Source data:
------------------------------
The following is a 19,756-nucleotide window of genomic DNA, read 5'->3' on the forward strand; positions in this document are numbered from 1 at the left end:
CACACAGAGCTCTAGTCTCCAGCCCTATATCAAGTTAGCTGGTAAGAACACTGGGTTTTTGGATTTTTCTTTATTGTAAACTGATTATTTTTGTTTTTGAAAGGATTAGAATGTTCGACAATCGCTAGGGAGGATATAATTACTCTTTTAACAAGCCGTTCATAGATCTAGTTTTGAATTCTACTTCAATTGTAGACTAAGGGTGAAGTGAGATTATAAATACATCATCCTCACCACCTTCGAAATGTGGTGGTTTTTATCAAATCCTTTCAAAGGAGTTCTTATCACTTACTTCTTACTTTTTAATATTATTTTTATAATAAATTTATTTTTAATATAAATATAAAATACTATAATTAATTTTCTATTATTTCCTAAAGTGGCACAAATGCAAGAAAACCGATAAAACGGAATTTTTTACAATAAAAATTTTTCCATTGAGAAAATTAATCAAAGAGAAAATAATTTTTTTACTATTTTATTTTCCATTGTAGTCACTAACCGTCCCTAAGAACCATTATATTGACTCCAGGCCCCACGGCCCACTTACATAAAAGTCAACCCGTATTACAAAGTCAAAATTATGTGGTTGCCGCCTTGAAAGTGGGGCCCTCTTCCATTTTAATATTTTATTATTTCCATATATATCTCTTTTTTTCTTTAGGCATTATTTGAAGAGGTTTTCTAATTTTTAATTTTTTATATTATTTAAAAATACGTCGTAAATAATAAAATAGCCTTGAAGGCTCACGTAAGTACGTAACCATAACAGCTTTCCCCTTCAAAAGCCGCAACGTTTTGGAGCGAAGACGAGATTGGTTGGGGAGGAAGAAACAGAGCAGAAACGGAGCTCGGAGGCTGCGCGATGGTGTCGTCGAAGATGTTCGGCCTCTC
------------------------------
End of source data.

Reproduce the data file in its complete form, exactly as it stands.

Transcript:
The following is a 19,756-nucleotide window of genomic DNA, read 5'->3' on the forward strand; positions in this document are numbered from 1 at the left end:
CACACAGAGCTCTAGTCTCCAGCCCTATATCAAGTTAGCTGGTAAGAACACTGGGTTTTTGGATTTTTCTTTATTGTAAACTGATTATTTTTGTTTTTGAAAGGATTAGAATGTTCGACAATCGCTAGGGAGGATATAATTACTCTTTTAACAAGCCGTTCATAGATCTAGTTTTGAATTCTACTTCAATTGTAGACTAAGGGTGAAGTGAGATTATAAATACATCATCCTCACCACCTTCGAAATGTGGTGGTTTTTATCAAATCCTTTCAAAGGAGTTCTTATCACTTACTTCTTACTTTTTAATATTATTTTTATAATAAATTTATTTTTAATATAAATATAAAATACTATAATTAATTTTCTATTATTTCCTAAAGTGGCACAAATGCAAGAAAACCGATAAAACGGAATTTTTTACAATAAAAATTTTTCCATTGAGAAAATTAATCAAAGAGAAAATAATTTTTTTACTATTTTATTTTCCATTGTAGTCACTAACCGTCCCTAAGAACCATTATATTGACTCCAGGCCCCACGGCCCACTTACATAAAAGTCAACCCGTATTACAAAGTCAAAATTATGTGGTTGCCGCCTTGAAAGTGGGGCCCTCTTCCATTTTAATATTTTATTATTTCCATATATATCTCTTTTTTTCTTTAGGCATTATTTGAAGAGGTTTTCTAATTTTTAATTTTTTATATTATTTAAAAATACGTCGTAAATAATAAAATAGCCTTGAAGGCTCACGTAAGTACGTAACCATAACAGCTTTCCCCTTCAAAAGCCGCAACGTTTTGGAGCGAAGACGAGATTGGTTGGGGAGGAAGAAACAGAGCAGAAACGGAGCTCGGAGGCTGCGCGATGGTGTCGTCGAAGATGTTCGGCCTCTC